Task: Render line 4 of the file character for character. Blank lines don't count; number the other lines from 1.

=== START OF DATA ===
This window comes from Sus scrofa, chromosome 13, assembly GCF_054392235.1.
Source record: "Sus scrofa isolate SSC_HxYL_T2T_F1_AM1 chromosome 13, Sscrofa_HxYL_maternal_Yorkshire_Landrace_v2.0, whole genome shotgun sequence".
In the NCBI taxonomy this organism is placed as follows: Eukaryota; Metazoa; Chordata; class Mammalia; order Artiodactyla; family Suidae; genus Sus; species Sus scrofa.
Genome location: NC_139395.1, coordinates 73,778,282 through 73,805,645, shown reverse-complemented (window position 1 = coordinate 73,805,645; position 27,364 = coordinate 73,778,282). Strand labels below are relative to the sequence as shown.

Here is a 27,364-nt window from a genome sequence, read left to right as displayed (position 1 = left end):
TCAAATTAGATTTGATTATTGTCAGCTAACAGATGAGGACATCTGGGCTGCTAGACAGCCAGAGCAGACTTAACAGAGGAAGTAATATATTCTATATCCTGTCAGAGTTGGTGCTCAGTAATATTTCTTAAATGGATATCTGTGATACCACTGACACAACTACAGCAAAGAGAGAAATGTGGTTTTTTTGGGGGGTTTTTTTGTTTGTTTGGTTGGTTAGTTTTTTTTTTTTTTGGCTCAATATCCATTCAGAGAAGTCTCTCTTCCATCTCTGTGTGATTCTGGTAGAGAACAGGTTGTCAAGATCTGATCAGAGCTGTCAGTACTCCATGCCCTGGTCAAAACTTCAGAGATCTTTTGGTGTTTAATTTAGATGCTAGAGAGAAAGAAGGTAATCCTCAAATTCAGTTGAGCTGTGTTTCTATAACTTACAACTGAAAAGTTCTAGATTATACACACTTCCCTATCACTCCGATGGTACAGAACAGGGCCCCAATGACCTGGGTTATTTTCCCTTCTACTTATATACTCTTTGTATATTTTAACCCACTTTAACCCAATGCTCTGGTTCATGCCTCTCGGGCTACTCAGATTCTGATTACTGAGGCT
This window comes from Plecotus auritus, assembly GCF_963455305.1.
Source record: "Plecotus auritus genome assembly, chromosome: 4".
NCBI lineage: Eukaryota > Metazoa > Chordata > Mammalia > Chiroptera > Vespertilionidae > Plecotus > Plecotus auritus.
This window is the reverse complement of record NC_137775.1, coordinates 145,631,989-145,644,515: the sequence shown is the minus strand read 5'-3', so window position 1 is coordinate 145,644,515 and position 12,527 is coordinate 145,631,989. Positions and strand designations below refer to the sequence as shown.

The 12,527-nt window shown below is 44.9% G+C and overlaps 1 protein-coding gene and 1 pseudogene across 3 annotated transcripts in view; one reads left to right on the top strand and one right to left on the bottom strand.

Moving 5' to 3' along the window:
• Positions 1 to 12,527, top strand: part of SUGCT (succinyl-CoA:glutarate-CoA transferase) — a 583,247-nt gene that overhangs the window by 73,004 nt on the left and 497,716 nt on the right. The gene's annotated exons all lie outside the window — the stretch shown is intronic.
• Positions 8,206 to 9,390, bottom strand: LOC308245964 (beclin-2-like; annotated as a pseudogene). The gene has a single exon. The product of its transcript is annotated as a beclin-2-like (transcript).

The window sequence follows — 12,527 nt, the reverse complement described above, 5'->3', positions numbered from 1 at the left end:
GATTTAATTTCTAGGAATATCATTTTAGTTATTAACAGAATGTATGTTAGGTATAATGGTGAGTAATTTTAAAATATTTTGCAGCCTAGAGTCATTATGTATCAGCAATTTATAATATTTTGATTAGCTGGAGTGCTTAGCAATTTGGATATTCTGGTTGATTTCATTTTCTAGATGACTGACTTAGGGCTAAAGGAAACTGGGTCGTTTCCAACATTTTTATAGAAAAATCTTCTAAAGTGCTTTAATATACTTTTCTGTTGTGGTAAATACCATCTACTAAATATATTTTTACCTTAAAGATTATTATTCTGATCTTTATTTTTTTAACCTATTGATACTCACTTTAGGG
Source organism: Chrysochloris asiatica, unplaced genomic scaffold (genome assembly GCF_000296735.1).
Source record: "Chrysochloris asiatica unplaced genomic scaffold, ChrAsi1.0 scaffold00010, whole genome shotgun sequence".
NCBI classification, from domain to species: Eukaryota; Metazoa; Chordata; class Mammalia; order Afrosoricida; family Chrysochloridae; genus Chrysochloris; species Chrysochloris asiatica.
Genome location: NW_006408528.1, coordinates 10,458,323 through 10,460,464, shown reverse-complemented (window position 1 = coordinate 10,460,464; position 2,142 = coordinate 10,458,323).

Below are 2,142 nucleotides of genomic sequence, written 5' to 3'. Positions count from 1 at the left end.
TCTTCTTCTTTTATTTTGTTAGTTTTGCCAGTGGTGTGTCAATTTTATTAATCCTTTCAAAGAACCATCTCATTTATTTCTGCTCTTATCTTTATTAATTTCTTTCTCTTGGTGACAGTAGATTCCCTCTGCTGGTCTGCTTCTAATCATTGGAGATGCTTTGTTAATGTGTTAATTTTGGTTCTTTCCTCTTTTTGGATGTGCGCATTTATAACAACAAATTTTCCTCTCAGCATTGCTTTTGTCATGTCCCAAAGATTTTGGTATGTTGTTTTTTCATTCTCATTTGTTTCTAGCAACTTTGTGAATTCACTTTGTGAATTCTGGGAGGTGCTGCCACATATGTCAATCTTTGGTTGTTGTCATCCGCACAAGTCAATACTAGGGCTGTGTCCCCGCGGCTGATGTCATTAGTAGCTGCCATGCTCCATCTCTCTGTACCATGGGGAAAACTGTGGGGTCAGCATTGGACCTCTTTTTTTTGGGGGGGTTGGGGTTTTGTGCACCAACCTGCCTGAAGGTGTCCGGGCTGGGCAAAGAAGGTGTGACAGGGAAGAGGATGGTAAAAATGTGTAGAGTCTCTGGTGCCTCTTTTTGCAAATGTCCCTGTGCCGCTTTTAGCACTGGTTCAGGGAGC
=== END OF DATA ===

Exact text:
Genome location: NC_139395.1, coordinates 73,778,282 through 73,805,645, shown reverse-complemented (window position 1 = coordinate 73,805,645; position 27,364 = coordinate 73,778,282). Strand labels below are relative to the sequence as shown.